Purpose of Living – Part 4: The Viewpoint from Early Sciences

Purpose - early science
Image Credits: http://taufikthebeta.blogspot.ae/

We explored the notion of purpose from the viewpoint from Abrahamic Religions and Eastern Philosophies in the last blog post. Let’s now have a look at this notion from some of the early scientific viewpoints.

The various early sciences give a scientific basis for understanding life, and consequently the purpose of life and individual purposefulness. While purpose per se is researched in a very limited way according to the literature I have examined, reading in to some of the scientific theory and the life of some of the early scientists shows the scientific basis for the evolution of life. Therefore, reflecting on some of the concepts could help understand the purpose of living beings and the purpose of life as a whole. Theories such as the Theory of Gravity discovered by Isaac Newton, Theory of Evolution discovered by Charles Darwin, early discovery of Deoxyribonucleic Acid (DNA) by Friedrich Miescher and Quantum Theory by Albert Einstein, as well as the circumstances under which such theories evolved would provide a window in to the thinking about ‘purpose’.

During this era the religious thinking was challenged by scientific findings and scientists were seen as heretics. Isaac Newton had to come up with strategies to seem to be religious; one of the strategies used by him was ‘silence’ (Snobelen, 1999). Einstein introduced a higher level religious experience that he names ‘cosmic religion feelings’, which is rarely found in its purest form. Einstein argues that it is the important function of art and science that awakens this feeling (Einstein, 1930). Einstein also finds it strange to see people seeming to pursue a divine purpose, when we are on earth for a short visit. However, he feels that we are here for the benefit of others, thus he elaborates the important role played by others in the work he had done. Perhaps, ‘purpose’ for him was to achieve peace of mind by knowing that he had given to others as much as he had received (Einstein, Jeans, & Dreiser, 1931).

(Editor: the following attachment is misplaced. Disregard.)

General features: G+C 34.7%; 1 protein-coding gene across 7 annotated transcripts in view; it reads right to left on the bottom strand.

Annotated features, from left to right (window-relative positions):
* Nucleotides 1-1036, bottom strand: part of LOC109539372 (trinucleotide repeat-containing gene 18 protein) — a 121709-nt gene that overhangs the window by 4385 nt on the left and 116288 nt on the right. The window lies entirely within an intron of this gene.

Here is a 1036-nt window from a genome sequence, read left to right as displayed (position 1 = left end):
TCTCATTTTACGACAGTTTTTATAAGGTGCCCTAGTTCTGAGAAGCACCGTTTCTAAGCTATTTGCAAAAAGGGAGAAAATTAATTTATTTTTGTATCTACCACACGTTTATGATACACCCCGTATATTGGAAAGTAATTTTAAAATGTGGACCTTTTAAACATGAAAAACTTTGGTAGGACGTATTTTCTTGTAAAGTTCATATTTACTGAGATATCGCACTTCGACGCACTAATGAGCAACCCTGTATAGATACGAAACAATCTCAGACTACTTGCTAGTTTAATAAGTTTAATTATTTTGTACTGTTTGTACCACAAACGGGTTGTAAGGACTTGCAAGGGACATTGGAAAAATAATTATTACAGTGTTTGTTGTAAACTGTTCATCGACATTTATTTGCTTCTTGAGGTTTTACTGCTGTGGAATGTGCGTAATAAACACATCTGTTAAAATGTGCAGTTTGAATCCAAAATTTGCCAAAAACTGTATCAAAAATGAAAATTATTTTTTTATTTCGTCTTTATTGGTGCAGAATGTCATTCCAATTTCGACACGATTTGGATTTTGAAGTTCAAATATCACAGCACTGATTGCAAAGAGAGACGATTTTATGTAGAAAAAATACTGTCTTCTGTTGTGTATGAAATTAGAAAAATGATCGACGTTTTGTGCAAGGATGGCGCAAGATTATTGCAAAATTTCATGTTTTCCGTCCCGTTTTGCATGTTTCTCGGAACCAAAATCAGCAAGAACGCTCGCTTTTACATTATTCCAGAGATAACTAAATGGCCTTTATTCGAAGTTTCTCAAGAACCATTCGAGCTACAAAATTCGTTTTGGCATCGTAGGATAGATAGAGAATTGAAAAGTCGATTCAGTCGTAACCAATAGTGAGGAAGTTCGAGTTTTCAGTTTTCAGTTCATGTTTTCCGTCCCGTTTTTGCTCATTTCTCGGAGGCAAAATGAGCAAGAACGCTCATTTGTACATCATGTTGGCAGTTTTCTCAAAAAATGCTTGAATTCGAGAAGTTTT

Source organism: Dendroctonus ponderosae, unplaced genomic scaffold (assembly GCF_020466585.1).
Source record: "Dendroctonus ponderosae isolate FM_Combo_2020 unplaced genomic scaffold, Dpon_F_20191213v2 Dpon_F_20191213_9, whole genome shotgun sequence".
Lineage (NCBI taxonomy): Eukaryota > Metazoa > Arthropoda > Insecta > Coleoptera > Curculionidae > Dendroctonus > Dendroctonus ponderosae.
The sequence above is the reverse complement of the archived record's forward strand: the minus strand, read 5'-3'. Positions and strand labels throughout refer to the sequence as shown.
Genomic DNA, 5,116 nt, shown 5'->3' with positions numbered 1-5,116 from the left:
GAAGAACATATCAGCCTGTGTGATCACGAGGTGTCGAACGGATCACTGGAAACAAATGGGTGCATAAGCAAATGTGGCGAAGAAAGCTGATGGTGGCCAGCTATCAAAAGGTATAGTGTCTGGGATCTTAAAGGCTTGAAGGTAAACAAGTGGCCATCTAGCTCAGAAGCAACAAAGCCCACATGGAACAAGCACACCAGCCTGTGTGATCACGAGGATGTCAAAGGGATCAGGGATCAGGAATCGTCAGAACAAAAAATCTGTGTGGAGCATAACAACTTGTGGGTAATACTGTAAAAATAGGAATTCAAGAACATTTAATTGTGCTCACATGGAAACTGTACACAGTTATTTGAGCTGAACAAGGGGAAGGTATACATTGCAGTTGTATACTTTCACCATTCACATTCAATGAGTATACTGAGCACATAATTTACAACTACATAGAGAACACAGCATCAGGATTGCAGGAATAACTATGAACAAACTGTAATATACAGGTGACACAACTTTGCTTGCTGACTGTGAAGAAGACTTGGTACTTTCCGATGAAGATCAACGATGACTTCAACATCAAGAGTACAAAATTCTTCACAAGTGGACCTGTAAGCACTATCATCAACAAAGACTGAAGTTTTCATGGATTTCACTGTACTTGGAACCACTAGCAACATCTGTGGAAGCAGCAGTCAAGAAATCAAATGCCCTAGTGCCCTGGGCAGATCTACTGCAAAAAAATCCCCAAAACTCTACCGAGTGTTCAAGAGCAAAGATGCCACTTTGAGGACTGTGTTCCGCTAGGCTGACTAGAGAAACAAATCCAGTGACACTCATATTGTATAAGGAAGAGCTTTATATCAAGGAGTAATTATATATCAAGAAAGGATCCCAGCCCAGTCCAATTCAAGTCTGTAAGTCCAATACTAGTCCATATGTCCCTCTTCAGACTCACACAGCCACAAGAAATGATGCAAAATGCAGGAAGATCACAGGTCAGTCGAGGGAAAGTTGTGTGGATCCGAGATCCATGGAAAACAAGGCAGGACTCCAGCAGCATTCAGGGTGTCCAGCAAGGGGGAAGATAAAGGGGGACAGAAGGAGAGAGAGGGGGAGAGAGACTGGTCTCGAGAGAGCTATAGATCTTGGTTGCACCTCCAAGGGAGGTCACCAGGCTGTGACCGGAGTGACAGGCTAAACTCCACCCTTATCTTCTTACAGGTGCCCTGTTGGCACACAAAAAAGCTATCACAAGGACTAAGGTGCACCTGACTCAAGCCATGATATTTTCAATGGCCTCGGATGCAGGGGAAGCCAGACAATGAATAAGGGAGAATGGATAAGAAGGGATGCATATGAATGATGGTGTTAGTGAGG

This summary of some of the early scientific viewpoints show that religious views were challenged by the early scientist based on their chosen fields. Such fields could be chosen based on what these scientists were passionate about and what they were talented in. This could be their contribution to the process of life. Consequently, it seems that our purpose could be derived from our contribution to the process of life from the talents we possess and what we are passionate about.

We will explore the notion of purpose from a modern scientific viewpoint in the next blog post. Meanwhile I invite you in to reflect on what you are passionate about and what you are talented in and try to make sense of your contribution to the process of life.

Einstein, A. (1930). Religion and Science.
Einstein, A., Jeans, J. H., & Dreiser, T. (1931). Living Philosophies. Simon and Schuster.
Snobelen, S. D. (1999). “Isaac Newton, Heretic: The Strategies of a Nicodemite”. The British Journal for the History of Science, 32(04), 381-419.

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